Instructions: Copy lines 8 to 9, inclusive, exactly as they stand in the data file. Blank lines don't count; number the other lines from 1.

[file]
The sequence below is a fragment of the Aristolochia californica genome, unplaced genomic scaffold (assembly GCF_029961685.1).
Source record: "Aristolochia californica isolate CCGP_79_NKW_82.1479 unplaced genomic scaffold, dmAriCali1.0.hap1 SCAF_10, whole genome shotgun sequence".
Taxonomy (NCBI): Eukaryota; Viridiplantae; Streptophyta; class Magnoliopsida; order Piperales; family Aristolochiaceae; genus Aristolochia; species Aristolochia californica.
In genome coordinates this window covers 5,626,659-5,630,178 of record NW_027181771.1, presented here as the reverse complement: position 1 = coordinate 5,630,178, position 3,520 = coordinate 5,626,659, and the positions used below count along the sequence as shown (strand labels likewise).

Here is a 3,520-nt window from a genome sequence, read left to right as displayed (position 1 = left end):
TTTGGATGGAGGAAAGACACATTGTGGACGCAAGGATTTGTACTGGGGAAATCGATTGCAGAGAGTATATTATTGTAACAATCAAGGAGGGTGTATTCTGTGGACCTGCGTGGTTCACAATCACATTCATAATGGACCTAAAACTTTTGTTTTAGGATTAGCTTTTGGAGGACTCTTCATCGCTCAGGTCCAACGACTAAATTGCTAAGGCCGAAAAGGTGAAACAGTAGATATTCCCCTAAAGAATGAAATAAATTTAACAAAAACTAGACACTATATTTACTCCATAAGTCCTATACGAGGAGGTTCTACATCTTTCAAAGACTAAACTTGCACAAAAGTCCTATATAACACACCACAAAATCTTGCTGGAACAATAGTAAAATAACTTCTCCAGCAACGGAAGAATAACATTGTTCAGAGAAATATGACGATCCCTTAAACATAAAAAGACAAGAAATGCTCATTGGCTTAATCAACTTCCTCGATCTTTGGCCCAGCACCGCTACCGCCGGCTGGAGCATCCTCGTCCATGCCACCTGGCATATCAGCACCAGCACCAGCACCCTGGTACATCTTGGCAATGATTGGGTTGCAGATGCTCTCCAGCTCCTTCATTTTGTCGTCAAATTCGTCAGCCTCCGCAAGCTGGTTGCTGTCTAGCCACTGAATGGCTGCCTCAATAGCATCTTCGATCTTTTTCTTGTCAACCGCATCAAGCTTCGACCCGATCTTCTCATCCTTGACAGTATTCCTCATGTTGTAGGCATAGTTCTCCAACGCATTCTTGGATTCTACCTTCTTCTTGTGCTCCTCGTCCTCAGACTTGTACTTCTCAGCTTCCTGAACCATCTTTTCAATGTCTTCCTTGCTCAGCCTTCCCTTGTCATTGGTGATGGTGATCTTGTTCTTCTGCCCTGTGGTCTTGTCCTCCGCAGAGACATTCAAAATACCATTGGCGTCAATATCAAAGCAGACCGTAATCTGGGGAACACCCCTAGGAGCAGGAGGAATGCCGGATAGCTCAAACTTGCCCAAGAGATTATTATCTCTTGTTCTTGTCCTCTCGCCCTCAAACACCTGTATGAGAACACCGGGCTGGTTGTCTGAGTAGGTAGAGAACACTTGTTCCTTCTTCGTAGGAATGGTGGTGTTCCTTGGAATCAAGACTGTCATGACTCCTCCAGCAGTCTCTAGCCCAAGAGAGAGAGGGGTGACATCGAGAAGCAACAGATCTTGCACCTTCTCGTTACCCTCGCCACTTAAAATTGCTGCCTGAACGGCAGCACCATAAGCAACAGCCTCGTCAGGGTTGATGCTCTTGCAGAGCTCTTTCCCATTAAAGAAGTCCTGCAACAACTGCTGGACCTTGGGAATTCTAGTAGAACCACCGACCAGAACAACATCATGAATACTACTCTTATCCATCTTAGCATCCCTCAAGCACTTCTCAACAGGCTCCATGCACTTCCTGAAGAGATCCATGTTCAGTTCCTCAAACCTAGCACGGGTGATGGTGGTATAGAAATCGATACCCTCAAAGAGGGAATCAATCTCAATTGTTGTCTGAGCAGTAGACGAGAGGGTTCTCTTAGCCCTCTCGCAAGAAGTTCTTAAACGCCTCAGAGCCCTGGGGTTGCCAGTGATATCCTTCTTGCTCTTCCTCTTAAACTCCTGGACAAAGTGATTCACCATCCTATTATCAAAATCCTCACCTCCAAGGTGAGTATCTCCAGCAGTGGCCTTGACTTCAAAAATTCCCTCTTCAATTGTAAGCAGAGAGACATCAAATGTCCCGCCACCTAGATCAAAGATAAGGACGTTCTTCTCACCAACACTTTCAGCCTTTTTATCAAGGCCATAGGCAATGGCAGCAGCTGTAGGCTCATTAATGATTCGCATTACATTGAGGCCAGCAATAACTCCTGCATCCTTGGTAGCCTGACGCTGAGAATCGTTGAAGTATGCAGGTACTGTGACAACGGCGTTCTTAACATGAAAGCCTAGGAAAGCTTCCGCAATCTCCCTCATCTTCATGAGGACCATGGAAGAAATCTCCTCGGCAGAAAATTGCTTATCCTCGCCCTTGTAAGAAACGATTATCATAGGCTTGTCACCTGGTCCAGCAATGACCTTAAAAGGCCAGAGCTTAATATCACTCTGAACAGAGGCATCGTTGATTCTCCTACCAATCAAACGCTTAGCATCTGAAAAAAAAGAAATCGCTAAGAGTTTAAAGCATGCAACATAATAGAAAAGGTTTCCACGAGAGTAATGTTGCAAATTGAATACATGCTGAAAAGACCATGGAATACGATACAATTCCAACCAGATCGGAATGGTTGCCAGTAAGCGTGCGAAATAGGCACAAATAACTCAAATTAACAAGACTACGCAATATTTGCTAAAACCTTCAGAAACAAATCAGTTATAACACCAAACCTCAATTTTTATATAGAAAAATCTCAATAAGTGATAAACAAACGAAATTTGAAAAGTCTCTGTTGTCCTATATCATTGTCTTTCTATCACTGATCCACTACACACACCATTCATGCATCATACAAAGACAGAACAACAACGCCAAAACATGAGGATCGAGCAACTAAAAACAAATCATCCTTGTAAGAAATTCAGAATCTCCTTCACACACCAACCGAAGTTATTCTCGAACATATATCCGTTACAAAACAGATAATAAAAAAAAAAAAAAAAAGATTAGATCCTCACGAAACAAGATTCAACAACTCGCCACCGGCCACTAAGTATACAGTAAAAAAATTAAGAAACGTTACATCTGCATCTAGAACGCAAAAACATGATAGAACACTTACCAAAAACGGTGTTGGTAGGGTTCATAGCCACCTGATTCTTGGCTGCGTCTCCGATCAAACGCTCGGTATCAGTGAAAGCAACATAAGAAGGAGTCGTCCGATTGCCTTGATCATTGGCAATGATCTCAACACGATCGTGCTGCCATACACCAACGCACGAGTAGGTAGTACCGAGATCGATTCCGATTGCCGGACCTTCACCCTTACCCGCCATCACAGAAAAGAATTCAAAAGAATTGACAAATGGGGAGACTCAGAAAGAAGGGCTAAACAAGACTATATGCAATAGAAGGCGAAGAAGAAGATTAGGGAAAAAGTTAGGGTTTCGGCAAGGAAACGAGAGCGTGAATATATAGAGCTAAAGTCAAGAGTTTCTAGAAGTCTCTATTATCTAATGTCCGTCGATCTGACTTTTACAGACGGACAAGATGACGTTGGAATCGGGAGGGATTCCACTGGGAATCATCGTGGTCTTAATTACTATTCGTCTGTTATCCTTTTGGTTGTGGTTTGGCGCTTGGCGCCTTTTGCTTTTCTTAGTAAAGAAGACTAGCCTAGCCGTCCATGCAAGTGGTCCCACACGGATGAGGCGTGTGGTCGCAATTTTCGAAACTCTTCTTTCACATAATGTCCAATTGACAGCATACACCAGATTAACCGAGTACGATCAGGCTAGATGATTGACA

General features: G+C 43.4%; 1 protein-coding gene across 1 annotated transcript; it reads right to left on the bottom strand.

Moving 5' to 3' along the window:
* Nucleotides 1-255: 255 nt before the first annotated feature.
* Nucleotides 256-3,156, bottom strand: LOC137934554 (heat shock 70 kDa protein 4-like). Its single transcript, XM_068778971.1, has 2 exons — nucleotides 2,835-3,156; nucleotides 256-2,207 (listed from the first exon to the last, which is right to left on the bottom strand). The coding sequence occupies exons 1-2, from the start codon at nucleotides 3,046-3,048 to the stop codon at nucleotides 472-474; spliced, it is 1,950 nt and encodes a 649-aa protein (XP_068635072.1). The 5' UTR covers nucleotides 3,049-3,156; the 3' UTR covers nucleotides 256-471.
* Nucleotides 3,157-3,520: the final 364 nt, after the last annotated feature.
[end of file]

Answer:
Moving 5' to 3' along the window:
* Nucleotides 1-255: 255 nt before the first annotated feature.